Sam Smethers (l) Chief Executive of the United Kingdom-based Fawcett Society and Valerie Frey , Social Policy Analyst at the Organisation for Economic Co-operation and  Development (OECD)
Sam Smethers (l) Chief Executive of the United Kingdom-based Fawcett Society and Valerie Frey , Social Policy Analyst at the Organisation for Economic Co-operation and Development (OECD)

Live report: Women in the economy

Gender inequality in the workplace is real, with enduring structural barriers, low pay and precarious job situations worsening the discrimination experienced by many women.

That is the take-away conclusion from this morning’s absorbing and fact-heavy presentations at a Parliamentary Assembly hearing on women in the economy.

Valerie Frey, Social Policy Analyst at the Organisation for Economic Co-operation and Development (OECD), opened proceedings with a detailed analysis of the gender gap in business.

In OECD countries, one in 10 women is self-employed. Twice as many men (one in five) are entrepreneurs.

Female-owned businesses tend to be smaller and have fewer employees too. Women experience greater difficulties in accessing loans and may even pay higher rates of interest on the loans they do receive.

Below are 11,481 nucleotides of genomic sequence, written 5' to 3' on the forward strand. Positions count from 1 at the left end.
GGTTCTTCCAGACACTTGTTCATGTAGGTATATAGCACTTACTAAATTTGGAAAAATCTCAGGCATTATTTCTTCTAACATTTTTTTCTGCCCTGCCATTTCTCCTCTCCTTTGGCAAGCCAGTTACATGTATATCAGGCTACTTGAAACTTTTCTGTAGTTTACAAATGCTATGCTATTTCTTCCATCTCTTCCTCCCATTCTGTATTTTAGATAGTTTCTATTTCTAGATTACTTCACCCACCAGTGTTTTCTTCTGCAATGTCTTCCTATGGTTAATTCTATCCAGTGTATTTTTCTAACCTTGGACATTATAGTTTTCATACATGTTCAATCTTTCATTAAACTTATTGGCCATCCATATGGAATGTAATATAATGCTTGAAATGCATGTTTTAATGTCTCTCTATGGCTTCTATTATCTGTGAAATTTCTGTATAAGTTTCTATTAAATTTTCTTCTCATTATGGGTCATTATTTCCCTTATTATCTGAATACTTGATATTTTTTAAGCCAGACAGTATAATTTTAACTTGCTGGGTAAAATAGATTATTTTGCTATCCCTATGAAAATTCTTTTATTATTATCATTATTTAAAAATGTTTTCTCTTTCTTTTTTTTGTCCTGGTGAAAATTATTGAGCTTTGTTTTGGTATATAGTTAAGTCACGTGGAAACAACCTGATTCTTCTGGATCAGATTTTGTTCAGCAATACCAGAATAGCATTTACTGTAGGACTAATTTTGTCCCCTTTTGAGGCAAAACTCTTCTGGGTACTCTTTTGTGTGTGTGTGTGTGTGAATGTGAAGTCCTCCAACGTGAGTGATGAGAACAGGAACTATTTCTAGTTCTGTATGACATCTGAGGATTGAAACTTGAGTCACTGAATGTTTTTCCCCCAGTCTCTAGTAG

Frey argued that the numbers of talented and educated women entering the labour market, provided companies with every incentive to treat them fairly. Yet, of the 45% of women in the OECD labour market, only 30% were managers.

“We are losing women along the way,” Frey declared. Women are expected to climb the career ladder “during the rush-hour” of life,” she added, in an nod to the ‘fertility versus career’ debate which many fear harms women’s career progression.

Sam Smethers (l) Chief Executive of the United Kingdom-based Fawcett Society, also attacked some of the canards which affect the way women are treated at work.

Smethers, who focussed on the United Kingdom in her presentation, pointed to pregnancy discrimination, zero hour contracts and the gender pay gap, which widens with age and leaves women vastly poorer after retirement, as key areas of concern.

According to the chief executive, women earn just 81 pence for every pound earned by men – a pay gap of 19 per cent. By retirement, this deficit rises to 40%.

The gender pay gap was reinforced by the rising cost of legal challenges to unscrupulous employers and the dizzying expense of raising more than one child.

According to Smethers, child care costs make it “virtually impossible” for mothers of more than two children to return to work.

Smethers appealed for change and coated her arguments in the language of fairness but also challenged men to see the economic benefits of ending their gender advantage.

Referencing the United Kingdom government’s own research, Smethers said that six hundred billion pounds would be added to the national economy, if the gender pay gap was ended.

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